Ever broken a firing pin? If you’re like us, you have, and then you either ordered a firing pin replacement, or had a gunsmith make one, if there was no factory or used firing pin to be had. Or maybe you just hung the weapon back in its place, your equivalent of the “too hard” file on our desk. This excellent video from the American Gunsmithing Institute (yeah, those guys that want to sell you approximately a million videos for approximately a million dollars) has gunsmith Ken Brooks in show-and-tell mode as he restores a firing pin — in this case, for a Winchester Model 1894 .30-30, but the principles apply whether your broken firing pin is in a Luger or a Lewis gun1.
It was rather eye-opening to us that he applies no heat-treating to the finished part. The spring-steel stock he uses is already heat-treated, of course.
The most valuable information in his entire presentation (which we watched raptly from end to end) was his description of the specs for firing pin fit and protrusion, and his reduction of these to simple rules which work not only for low-pressure blackpowder-era cartridges like the .30-30, but also for high-pressure modern rounds.
Next was probably his warning of the necessity of washing off soldering flux. Fine and good to solder the new pin in place, but his description of what happens if you let your customer go tripping out the door of your shop
You can extrapolate from here to some common firing-pin related problems you may have encountered. Light strikes or no strikes? check protrusion. You could have a short tip, or a firing pin held back by corrosion.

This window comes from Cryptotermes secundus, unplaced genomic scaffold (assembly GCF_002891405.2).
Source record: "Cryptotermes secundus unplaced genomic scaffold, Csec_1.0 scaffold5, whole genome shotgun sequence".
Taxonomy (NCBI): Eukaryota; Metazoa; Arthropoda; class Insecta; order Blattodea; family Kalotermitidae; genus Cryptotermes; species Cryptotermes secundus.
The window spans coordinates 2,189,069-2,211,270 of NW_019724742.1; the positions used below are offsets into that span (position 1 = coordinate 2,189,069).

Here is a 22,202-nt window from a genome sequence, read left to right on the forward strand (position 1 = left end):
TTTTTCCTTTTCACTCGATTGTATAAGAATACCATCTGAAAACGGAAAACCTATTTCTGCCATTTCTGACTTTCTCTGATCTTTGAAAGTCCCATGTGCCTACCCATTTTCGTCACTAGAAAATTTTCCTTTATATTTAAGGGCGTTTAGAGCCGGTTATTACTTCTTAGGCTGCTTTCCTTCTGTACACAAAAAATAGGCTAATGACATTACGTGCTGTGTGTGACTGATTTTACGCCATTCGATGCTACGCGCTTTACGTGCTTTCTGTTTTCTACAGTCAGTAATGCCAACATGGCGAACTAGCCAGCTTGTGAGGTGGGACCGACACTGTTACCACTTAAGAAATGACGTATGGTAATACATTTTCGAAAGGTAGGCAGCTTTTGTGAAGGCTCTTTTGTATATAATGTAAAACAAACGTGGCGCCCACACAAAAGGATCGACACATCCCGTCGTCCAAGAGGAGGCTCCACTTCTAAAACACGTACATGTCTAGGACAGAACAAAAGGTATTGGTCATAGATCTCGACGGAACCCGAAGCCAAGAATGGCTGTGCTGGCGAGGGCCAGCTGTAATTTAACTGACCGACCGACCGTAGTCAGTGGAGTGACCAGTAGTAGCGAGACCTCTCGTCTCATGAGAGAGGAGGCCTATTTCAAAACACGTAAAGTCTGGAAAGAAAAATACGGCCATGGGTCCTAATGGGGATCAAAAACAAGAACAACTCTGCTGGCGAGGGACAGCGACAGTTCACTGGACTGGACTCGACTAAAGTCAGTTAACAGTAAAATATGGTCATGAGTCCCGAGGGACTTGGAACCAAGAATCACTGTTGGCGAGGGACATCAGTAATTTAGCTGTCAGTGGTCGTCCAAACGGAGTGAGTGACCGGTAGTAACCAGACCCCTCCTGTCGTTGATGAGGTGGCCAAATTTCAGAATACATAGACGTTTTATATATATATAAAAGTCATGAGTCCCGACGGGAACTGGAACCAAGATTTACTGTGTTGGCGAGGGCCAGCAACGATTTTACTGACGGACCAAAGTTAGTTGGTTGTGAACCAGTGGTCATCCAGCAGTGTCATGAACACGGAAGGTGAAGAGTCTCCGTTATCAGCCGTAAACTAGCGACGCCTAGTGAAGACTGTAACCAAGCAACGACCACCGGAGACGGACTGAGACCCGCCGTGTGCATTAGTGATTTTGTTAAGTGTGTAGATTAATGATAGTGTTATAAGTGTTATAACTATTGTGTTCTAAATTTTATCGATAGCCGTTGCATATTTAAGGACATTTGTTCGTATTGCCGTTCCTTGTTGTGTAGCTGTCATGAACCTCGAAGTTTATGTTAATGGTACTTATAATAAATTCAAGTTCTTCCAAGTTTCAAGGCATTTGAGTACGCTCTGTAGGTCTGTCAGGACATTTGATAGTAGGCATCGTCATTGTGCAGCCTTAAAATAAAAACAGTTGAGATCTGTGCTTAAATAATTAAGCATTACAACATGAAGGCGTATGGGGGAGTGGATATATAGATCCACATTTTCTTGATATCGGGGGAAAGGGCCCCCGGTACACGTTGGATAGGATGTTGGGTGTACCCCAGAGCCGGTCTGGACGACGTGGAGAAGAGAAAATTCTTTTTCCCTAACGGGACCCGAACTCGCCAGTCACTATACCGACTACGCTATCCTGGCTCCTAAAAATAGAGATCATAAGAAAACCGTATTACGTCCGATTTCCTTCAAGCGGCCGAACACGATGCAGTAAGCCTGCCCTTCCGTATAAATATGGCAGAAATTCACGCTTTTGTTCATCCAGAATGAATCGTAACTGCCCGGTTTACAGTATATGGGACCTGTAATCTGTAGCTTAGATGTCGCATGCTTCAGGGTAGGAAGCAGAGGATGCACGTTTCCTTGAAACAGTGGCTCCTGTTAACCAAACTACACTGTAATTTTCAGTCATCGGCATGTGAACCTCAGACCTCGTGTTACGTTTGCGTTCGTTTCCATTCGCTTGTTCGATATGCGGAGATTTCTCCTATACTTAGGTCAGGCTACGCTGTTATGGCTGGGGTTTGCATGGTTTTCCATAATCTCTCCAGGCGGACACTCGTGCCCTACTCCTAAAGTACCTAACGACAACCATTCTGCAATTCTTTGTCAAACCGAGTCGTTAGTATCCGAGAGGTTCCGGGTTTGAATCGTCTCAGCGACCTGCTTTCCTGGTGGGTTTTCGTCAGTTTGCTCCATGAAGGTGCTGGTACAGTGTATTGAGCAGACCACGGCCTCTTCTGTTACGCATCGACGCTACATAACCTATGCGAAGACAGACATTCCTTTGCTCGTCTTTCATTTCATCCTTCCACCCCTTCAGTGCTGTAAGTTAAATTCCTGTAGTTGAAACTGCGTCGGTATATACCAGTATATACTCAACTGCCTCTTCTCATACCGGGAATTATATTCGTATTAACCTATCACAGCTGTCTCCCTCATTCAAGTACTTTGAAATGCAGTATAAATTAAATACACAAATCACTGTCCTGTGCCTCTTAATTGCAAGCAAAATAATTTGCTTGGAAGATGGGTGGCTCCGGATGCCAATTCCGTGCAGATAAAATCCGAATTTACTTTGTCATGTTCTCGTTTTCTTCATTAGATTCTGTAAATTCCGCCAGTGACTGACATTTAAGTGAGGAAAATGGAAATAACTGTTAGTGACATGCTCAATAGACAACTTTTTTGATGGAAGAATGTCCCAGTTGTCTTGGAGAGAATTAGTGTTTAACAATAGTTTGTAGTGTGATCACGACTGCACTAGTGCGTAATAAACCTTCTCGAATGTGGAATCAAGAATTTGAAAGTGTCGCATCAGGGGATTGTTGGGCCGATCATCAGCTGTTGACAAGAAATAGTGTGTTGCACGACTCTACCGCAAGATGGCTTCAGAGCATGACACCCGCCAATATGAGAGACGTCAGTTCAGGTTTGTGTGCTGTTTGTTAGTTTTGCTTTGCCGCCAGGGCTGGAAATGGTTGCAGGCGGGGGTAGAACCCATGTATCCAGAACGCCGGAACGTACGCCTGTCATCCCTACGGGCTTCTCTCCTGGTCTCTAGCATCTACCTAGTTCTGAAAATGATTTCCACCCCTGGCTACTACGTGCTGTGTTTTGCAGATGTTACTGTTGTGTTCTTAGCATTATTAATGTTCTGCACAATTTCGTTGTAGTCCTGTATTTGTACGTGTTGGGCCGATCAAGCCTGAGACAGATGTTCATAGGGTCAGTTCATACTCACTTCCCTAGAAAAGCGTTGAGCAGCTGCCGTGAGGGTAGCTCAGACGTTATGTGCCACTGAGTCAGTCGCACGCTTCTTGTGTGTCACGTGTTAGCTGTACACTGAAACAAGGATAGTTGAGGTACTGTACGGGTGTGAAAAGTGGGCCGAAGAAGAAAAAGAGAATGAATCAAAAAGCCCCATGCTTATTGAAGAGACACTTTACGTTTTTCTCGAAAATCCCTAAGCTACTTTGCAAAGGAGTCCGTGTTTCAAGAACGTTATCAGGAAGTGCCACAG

On some frequently-broken firing pins, Ken’s techniques won’t apply, for example on the simple turned firing pins in Tokarev rifle and pistol designs. (Both firing pins have a design weakness, in that they have a large cutout for a retaining pin. Coupled with wartime manufacture that short-cut deburring and polishing, they are very prone to breakage at the corners of that recess. A little bit of bench work is in order if your firing pin has sharp edges or other stress risers in this area). But those pins are relatively easy to make, if you have a lathe.
Yet it turns out that this kind of pin is, if not easy, quite straightforward to repair. Repairing an original part detracts less from a gun’s originality than replacing a part, which may be a factor
Hat tip, the NRA.
- Hmmm, we might have overstated that. We’re not sure there’s enough material in a Luger firing pin (which is mostly hollow) to replace the nose and meet Ken’s at-least-half-inside requirement. And a Lewis gun’s firing pin is part of the operating rod, and if it does break, may break where a soldered-spring-stock repair is not practical. Fortunately, it’s overengineered and seldom breaks.
Update, surprisingly related:
The NRA reports that the State Department is trying to ban the internet publication of technical information like this and other material hosted at this blog. This is not surprising from those Game of Thrones wannabees. We intend to carefully read the proposal (.pdf; the State Department wall of verbiage begins in the lower right corner), run it by our ITAR consultant in the day job, and react accordingly.
We guess: the gun-banners in striped pants at Foggy Bottom are not going to like our response.